Loblaw, Metro margins squeezed in grocery wars

Loblaw Companies Ltd. says profit will be flat compared with 2012, the result of reduced margins while competitor Metro says its sales are down 1.1 per cent as competitors move in.

Grocery chains' stock falls after earnings downgrade by Loblaw, lower sales at Metro

Montreal-based Metro is reporting falling sales amid stiff competition in the grocery sector. Loblaw also downgraded its outlook for 2013. (Paul Chiasson/Canadian Press)

Loblaw Companies Ltd.no longer expects to grow its profit this year and says it will be flat compared with 2012, the result of reduced margins as the grocery company focuses on winning over customers in an intensely competitive marketplace.

The company, which owns Loblaw, Presidents Choice and several other grocery brands as well as the Joe Fresh clothing business, announced its revised outlook Wednesday along with a drop in third-quarter profit.

"In the third quarter of 2013, the company made greater than anticipated investments in targeted food categories as a result of an increasingly competitive environment driven by greater than historical square footage expansion," Loblaw said in a statement to investors.

"The company remains committed to its strategy to drive its customer proposition, including investments in food margins, in the fourth quarter of 2013."

Translated, that could mean good prices for shoppers as Loblaw competes against other domestic grocery chains, primarily Sobeys and Metro, and U.S. retailers such as Walmart, Target and Costco.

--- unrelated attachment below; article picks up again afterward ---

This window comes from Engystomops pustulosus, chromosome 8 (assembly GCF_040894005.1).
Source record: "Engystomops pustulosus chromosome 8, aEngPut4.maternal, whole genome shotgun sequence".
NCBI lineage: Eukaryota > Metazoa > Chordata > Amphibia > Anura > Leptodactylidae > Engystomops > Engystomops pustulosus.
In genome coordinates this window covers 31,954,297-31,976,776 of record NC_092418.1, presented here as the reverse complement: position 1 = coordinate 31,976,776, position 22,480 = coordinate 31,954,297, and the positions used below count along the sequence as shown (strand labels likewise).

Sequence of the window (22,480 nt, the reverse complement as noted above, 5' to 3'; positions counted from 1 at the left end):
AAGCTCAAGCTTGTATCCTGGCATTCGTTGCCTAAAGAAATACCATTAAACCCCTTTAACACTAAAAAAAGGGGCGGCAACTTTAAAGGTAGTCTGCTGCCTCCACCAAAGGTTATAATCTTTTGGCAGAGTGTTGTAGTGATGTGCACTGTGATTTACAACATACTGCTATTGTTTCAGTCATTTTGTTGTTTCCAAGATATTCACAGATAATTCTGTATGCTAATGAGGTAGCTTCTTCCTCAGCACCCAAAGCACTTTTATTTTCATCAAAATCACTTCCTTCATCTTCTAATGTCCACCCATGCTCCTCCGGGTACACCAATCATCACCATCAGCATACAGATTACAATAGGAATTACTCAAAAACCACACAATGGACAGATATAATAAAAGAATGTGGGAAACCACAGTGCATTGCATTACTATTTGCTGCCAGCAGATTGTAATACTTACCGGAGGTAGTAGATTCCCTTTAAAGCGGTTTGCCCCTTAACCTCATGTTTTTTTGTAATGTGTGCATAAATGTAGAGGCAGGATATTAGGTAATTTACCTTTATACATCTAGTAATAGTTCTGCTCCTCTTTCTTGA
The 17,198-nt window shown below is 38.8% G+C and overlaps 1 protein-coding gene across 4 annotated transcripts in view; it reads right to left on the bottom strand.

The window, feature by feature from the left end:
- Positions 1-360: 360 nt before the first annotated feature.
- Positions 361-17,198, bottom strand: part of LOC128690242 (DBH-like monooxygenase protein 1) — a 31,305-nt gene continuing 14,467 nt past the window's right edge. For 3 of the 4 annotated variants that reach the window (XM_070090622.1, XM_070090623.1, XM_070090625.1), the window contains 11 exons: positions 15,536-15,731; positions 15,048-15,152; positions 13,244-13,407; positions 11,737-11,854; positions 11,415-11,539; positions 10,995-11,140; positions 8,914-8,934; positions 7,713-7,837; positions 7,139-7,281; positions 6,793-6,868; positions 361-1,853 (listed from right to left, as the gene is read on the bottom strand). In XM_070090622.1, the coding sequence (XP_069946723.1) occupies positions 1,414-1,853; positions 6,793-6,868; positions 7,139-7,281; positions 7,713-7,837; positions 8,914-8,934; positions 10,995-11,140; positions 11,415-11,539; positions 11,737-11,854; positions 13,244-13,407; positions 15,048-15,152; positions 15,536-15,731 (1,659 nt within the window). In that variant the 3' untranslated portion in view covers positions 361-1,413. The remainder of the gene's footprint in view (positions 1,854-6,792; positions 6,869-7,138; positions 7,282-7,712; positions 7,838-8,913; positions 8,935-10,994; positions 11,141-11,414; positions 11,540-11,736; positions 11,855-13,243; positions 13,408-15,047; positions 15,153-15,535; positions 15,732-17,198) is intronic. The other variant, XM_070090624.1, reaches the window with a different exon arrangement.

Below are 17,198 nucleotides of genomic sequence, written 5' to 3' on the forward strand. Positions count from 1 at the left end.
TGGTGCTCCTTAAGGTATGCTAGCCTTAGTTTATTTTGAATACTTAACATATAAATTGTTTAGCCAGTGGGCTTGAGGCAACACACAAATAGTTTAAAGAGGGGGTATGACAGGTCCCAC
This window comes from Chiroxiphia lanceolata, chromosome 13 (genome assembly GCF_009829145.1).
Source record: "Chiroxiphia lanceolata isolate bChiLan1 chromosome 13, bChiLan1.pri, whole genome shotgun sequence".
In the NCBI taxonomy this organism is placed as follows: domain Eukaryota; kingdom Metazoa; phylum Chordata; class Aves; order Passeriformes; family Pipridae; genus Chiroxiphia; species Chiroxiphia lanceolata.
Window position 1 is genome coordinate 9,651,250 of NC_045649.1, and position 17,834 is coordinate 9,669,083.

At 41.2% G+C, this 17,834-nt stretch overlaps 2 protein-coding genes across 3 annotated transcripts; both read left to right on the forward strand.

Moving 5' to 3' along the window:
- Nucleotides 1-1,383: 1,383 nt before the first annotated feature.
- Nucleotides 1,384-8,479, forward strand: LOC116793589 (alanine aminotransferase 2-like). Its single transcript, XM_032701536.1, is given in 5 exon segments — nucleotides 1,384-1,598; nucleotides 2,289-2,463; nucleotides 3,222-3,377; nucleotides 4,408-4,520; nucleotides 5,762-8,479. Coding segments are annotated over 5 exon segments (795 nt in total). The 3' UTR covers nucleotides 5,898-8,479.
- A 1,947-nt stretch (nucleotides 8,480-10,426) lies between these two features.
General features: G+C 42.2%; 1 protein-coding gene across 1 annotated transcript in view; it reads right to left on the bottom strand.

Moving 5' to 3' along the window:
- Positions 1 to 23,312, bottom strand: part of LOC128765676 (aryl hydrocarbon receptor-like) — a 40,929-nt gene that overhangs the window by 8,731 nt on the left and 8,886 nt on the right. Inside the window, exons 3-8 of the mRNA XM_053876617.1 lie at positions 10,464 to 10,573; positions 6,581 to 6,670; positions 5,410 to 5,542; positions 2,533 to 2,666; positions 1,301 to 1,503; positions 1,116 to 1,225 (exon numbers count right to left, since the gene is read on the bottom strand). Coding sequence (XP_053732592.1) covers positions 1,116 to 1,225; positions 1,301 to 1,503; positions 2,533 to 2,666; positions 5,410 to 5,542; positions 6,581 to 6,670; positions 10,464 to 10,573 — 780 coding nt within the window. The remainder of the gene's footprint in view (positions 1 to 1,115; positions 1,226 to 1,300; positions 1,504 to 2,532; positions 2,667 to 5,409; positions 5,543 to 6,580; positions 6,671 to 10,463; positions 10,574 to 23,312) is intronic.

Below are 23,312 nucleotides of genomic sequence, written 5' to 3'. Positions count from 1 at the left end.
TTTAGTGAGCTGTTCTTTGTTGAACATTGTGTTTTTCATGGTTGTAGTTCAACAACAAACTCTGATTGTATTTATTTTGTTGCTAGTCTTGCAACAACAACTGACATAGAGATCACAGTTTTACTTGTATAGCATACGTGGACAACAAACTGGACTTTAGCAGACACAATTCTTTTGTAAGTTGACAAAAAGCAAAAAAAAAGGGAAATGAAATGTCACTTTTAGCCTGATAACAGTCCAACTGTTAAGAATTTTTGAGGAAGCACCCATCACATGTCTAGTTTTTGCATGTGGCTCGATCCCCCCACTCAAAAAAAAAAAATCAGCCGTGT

Loblaw said its net earnings were $154 million or 55 cents a share, compared to $217 million or 77 cents in 2012. Per store revenue was up, but Loblaw is struggling to reduce labour and supply costs.

Separately, Metro Inc. reported Wednesday that its sales for its fiscal fourth quarter ended Sept. 28 were down 1.1 per cent from a year earlier,  but adjusted net earnings from continuing operations were up at $83.6 million or 88 cents per diluted share.

The grocery chain missed analyst's expectations and Metro’s stock was down 6.4 per cent by mid-day at $61.49.

Food Basics fending off Wal-Mart

Montreal-based Metro also announced its dividend will rise to 25 cents per share, an increase of 16.3 per cent.

Same-store sales were down 1.8 per cent, with its Food Basics discount chain fighting off competition from Wal-Mart.

Loblaw executive chairman Galen G. Weston, whose family is the biggest shareholder of the Toronto-area company, said same-store sales have increased three quarters in a row.

"Unfortunately, due to incremental margin investment in the back half of the year, we are lowering our earnings growth expectations for 2013," Weston said.

The company is also introducing three new financial measures beginning with the third-quarter report, that weren't used in previous guidance — making comparisons with previous estimates more difficult.

Loblaw stock falls

Loblaw adjusted earnings, one of the new measures that excludes items that are part of standard accounting, was $220 million or 78 cents per share, down 3.7 per cent from 81 cents per share.

Revenue for the 16-week period was up 1.9 per cent to $10 billion. On Wednesday, Loblaw stock was down $33.34 or seven per cent at $44.50.

During the summer, Loblaw spun off its real estate holdings into a new publicly traded trust, Choice Properties which remains majority-owned by the grocery company.

Choice's publicly traded shares closed Tuesday at $10.20, up from $10.05 on the first day of trading on July 12.

Loblaw is also in the process of acquiring Shoppers Drug Mart, which will be operated as a separate division with complementary products.

With files from CBC News


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